A few weeks ago SEO Zombie wrote an interesting post on the flow of internal link juice. The post itself goes into ways to prevent duplicate content issues on your blog if you’re running WordPress. However, what I found most helpful was the explanation from Matt Cutts on the differences between the NoIndex tag, NoFollow tag and the Robots.txt file. So if you’re confused at all about what the three of these do and when you need to use them – this should help clear some things up.
According to SEO Zombie, Matt Cutts explains them as the following:
Pages that are included in a Robots.txt file tell the search engines NOT to crawl these pages. However pages in a Robots.txt file can still accrue PageRank and can be indexed in search results, says Matt Cutts.
Why you should use a Robots.txt file: I like to exclude images and misc. files on my site from being crawled. I don’t want the search engines to waste time on those pages over more important pages of my site – Therefore, I add them in the Robots.txt file so they’re not crawled over more important pages. So if you’re trying to stop the flow of PageRank you’ll need to do more than just add a page to the Robots.txt file…
The NoIndex tag means the search engines can crawl the page and give it PageRank, however the search engines are not to index the page, and it will not show up in the search results. Again, a page with the NoIndex tag can accumulate PageRank, because the links are still followed outwards from a NoIndex page.
Why you should use a meta NoIndex tag: I would use this tag only if I for sure did not want my page to be indexed within the search engines, but I do want that page to accrue PageRank and pass that on to other pages of my site. For example, shopping cart pages that are dynamically driven or a contact us form you may not want to be indexed.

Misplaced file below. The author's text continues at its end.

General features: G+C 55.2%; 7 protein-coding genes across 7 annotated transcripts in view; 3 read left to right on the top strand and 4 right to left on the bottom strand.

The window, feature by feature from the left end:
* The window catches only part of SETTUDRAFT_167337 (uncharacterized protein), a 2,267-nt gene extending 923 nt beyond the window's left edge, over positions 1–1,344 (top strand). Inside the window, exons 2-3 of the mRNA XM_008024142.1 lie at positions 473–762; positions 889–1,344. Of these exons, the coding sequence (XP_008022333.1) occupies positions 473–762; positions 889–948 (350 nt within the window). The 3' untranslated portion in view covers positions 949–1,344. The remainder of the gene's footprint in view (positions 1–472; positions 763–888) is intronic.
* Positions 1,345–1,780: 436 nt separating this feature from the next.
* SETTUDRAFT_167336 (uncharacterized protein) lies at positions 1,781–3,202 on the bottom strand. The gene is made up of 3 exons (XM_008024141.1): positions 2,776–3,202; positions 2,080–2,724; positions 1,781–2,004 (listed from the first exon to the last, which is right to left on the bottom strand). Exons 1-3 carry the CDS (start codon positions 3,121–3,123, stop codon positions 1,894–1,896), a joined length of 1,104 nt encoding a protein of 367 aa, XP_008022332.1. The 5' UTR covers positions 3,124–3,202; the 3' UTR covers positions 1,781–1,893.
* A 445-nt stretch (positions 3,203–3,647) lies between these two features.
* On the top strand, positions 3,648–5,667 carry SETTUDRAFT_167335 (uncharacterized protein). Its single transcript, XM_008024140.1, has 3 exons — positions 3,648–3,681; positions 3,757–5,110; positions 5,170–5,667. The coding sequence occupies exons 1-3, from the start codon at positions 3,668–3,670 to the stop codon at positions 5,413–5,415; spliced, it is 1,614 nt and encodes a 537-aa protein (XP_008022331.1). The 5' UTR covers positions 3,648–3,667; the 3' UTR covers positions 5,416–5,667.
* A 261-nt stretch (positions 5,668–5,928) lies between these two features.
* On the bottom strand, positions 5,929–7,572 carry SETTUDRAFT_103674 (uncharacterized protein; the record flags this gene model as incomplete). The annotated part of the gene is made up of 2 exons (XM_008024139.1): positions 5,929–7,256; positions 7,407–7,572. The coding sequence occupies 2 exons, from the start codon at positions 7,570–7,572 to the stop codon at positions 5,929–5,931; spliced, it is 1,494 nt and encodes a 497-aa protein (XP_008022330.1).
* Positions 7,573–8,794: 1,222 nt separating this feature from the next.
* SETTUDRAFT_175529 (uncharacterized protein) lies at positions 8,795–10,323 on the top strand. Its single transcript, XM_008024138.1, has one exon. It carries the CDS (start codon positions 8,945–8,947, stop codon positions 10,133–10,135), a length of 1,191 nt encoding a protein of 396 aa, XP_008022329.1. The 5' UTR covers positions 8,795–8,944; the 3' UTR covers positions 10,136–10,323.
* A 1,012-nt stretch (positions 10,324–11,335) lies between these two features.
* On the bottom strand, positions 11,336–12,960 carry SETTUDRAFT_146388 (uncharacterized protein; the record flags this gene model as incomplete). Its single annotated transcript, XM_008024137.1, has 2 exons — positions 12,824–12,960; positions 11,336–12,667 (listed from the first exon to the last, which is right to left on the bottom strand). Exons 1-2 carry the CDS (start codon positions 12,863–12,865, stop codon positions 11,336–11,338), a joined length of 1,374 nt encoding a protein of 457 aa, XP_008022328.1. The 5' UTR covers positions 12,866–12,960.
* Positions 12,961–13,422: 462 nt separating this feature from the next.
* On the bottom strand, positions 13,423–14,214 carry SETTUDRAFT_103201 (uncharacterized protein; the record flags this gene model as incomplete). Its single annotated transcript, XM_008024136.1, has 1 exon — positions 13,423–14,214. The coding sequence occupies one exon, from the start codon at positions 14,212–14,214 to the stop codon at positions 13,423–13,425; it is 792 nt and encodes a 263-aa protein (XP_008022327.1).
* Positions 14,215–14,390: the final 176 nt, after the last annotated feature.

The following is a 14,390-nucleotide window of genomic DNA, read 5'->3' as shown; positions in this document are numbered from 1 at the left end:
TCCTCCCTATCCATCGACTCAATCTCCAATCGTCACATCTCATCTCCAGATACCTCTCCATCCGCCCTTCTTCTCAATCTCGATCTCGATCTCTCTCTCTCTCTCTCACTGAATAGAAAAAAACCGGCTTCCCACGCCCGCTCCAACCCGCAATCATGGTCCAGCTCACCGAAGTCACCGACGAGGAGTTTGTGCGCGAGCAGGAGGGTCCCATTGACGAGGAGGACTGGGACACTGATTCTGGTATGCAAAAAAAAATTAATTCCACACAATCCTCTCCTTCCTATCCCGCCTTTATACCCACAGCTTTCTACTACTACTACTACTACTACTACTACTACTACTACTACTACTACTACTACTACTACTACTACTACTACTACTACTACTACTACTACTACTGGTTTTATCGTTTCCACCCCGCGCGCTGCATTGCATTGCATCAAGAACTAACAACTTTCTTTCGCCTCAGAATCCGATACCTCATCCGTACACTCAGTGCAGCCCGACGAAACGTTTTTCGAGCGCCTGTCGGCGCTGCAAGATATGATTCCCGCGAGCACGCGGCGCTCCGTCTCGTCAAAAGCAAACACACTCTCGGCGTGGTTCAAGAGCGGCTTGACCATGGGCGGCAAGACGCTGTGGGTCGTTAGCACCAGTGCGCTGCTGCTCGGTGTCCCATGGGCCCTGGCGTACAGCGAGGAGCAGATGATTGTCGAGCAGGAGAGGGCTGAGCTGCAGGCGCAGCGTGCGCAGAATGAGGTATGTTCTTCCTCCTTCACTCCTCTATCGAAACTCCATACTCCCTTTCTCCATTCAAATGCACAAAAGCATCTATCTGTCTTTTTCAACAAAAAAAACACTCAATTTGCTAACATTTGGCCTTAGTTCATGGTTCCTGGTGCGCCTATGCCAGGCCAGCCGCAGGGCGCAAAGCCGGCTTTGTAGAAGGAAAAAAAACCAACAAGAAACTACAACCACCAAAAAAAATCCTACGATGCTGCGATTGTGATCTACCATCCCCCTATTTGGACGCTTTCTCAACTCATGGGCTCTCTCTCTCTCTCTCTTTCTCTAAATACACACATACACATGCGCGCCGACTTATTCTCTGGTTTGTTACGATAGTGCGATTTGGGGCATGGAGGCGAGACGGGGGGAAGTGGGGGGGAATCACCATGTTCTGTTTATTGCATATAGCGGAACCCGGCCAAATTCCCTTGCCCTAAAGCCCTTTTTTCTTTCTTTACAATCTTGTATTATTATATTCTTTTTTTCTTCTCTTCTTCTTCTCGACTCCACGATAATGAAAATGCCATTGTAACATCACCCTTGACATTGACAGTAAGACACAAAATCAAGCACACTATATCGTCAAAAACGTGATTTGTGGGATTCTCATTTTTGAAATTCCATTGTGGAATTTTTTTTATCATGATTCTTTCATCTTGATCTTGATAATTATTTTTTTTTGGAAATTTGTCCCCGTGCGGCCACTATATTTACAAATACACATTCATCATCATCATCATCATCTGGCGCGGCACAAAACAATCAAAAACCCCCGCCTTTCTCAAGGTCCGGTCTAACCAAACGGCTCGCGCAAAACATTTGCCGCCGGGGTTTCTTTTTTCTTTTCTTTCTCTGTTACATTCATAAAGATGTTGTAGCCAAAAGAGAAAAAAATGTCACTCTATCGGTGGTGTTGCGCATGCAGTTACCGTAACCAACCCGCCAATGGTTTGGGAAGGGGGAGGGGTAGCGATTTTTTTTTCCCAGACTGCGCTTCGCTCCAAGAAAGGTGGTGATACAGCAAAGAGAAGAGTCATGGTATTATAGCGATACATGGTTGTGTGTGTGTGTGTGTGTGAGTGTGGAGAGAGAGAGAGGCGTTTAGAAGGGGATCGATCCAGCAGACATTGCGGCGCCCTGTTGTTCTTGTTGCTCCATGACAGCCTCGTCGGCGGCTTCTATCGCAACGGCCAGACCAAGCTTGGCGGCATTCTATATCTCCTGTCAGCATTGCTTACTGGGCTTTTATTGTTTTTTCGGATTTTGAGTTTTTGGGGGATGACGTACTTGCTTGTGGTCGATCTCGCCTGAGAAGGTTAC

Finally, a page with a NoFollow tag tells the search engines that yes, this page can be crawled, but don’t show this page at all in Google’s Index, and don’t follow any outgoing links, and no PageRank flows from that page.
Why you should use a meta NoFollow tag: Again, if there are more important pages of your site that you would rather the search engines assign PageRank to and index, then you would want to use the NoFollow tag. Most people use the NoFollow and the NoIndex tags together so that a page like a shopping cart page that is dynamically driven isn’t indexed or assigned any PageRank. The more pages you have on your site, the more your PageRank is distributed between all of them. By eliminating miscellaneous pages from being indexed or passing on PageRank, the more PageRank your important pages get.
It’s also important to know the difference between the NoFollow meta tag and a rel=”nofollow” link tag. Using a ‘nofollow’ tag on a link will only prevent PageRank from flowing through that link. But all other links on a page will pass on PageRank. Of course if you add the NoFollow meta tag onto the whole page, it prevents all links on that page from passing on PageRank.
Using these tags really provide you the opportunity to control what the search engines do with certain pages of your site, and allow you to sculpt where you want your PageRank to flow. Just remember that the more important pages of your site that will benefit the user the best are the pages that you want the search engines to focus more time and attention on, not the miscellaneous pages of your site.